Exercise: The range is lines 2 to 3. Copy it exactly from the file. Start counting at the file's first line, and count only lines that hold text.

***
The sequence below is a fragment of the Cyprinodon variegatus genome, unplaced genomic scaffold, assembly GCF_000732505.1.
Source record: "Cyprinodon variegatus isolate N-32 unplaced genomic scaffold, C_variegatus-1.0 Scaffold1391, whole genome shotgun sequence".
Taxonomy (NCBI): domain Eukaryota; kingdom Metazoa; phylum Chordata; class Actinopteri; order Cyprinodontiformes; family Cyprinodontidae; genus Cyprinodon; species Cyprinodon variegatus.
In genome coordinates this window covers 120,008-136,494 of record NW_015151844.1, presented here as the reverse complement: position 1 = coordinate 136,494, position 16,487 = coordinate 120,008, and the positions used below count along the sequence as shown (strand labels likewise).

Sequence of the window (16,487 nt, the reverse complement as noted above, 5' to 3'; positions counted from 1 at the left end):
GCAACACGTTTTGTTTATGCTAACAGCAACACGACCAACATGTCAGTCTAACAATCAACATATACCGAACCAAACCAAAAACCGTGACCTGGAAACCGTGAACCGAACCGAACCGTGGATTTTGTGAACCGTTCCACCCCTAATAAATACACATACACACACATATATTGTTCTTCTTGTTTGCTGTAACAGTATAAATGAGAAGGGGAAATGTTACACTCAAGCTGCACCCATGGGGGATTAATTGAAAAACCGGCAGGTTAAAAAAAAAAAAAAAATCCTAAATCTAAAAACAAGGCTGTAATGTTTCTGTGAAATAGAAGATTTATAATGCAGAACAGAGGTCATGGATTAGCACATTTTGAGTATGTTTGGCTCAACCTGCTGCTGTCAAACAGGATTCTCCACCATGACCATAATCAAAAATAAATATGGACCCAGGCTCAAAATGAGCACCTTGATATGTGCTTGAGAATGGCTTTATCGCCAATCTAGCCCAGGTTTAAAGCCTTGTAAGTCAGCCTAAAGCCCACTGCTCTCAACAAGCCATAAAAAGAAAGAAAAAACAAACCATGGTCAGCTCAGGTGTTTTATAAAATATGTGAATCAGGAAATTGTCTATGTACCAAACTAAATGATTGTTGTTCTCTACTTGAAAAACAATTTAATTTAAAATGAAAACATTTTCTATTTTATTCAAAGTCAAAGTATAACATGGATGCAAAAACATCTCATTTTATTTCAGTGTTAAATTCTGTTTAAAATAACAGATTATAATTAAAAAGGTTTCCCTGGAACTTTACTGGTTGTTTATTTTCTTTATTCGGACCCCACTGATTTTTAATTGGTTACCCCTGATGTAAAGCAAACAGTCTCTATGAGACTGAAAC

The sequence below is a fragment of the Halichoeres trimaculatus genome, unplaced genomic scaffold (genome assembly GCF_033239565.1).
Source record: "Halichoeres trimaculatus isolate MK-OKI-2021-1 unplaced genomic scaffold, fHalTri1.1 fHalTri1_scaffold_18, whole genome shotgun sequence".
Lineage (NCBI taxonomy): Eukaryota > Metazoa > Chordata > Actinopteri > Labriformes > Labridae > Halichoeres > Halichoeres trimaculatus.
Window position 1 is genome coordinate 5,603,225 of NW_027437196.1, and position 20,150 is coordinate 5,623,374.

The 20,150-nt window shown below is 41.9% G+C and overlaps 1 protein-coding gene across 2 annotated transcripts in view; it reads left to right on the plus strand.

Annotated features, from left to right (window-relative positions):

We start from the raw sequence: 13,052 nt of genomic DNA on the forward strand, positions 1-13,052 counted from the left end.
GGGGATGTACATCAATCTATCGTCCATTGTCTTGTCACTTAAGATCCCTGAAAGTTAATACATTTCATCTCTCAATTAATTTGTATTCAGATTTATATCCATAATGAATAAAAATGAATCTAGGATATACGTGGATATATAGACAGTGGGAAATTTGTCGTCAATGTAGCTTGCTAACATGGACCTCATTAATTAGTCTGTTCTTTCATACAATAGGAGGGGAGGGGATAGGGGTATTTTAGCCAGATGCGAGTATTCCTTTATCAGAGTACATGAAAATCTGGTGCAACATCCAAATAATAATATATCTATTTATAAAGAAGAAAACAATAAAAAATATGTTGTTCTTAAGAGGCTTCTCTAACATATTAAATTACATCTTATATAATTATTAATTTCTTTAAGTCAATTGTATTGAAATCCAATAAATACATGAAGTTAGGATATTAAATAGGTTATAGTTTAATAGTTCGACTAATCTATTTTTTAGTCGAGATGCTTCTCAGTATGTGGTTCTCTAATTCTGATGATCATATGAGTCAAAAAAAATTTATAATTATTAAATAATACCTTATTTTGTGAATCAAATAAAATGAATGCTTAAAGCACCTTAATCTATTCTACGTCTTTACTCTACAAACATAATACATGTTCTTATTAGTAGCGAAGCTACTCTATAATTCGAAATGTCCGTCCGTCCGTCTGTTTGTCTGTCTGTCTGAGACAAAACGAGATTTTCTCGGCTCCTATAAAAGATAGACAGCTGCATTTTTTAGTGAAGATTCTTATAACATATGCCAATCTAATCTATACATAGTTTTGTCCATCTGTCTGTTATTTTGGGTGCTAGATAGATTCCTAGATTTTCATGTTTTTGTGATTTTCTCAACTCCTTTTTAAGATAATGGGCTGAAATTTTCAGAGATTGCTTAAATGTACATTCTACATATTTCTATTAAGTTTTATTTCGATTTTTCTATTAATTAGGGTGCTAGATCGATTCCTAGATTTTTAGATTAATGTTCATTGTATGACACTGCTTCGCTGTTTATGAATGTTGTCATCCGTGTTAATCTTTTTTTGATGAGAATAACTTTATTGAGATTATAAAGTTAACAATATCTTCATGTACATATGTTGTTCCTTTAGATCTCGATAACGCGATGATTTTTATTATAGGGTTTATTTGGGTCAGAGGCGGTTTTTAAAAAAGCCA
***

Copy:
Source record: "Cyprinodon variegatus isolate N-32 unplaced genomic scaffold, C_variegatus-1.0 Scaffold1391, whole genome shotgun sequence".
Taxonomy (NCBI): domain Eukaryota; kingdom Metazoa; phylum Chordata; class Actinopteri; order Cyprinodontiformes; family Cyprinodontidae; genus Cyprinodon; species Cyprinodon variegatus.